This suggests that rather than pursuing social integration on the basis of monocultural Britishness, we should
pursue social inclusion on the basis of modern liberal notions of social justice. At its best multiculturalism aims to balance competing claims to cultural difference with modern values of freedom, consent and equality. In which case, multiculturalism does not mean ‘anything goes’ as Trevor Phillips argues. Instead it comprises a pragmatic approach to diversity which aims to reconcile the latter with a modern sense of human rights. This specifically rules out cultural practices such as female genital mutilation, child exorcisms and forced marriages. Not because they are incompatible with Britishness but because they are incompatible with a modern sense of human rights. By the same token, but more controversially, multiculturalism also calls into question long established British institutions such as the monarchy, the House of Lords and the established Church insofar as they also diverge from modern principles of democracy, freedom and equality.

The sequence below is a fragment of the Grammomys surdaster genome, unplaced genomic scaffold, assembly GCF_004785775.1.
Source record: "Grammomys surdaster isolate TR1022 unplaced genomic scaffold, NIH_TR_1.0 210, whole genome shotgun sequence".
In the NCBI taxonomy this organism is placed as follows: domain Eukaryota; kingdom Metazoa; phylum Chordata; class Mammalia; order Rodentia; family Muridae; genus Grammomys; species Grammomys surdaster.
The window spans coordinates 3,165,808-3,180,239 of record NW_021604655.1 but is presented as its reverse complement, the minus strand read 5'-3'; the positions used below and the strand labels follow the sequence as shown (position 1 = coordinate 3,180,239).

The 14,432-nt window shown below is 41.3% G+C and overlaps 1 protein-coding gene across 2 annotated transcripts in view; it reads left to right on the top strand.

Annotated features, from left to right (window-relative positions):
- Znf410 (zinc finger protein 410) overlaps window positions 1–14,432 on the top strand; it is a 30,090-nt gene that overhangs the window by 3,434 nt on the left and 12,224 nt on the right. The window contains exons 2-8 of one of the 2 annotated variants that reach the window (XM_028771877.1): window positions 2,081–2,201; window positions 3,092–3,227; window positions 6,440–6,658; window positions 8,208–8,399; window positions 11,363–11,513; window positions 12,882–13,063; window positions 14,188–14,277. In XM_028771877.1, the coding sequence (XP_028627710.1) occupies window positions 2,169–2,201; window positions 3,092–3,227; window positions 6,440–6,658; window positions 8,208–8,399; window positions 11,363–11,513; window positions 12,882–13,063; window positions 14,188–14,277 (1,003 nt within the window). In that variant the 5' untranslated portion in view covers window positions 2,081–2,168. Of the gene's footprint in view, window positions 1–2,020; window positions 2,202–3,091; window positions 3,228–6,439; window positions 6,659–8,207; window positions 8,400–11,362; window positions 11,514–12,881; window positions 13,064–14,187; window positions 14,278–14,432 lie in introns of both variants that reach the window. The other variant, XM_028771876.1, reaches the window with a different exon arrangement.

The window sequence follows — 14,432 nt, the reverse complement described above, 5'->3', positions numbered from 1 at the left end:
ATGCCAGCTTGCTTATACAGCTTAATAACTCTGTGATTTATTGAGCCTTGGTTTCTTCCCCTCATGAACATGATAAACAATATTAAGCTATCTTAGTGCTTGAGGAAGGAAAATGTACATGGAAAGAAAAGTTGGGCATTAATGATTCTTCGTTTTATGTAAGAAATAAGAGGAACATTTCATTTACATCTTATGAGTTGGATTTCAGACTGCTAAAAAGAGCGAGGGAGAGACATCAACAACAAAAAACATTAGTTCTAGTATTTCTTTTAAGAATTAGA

However, multiculturalism cannot resolve all the conflicts that arise between ethnic groups, because they are not all ethnic conflicts. The July 7th bombings fall into this category, despite protestations to the contrary by multiculturalism’s detractors. The intolerant version of ‘Islamism’ to which the bombers subscribed is shaped not by antagonism towards Western or modern values so much as antagonism to the West’s policies, and in particular the policies of the USA and Britain towards Muslims in the Middle East. Although the USA and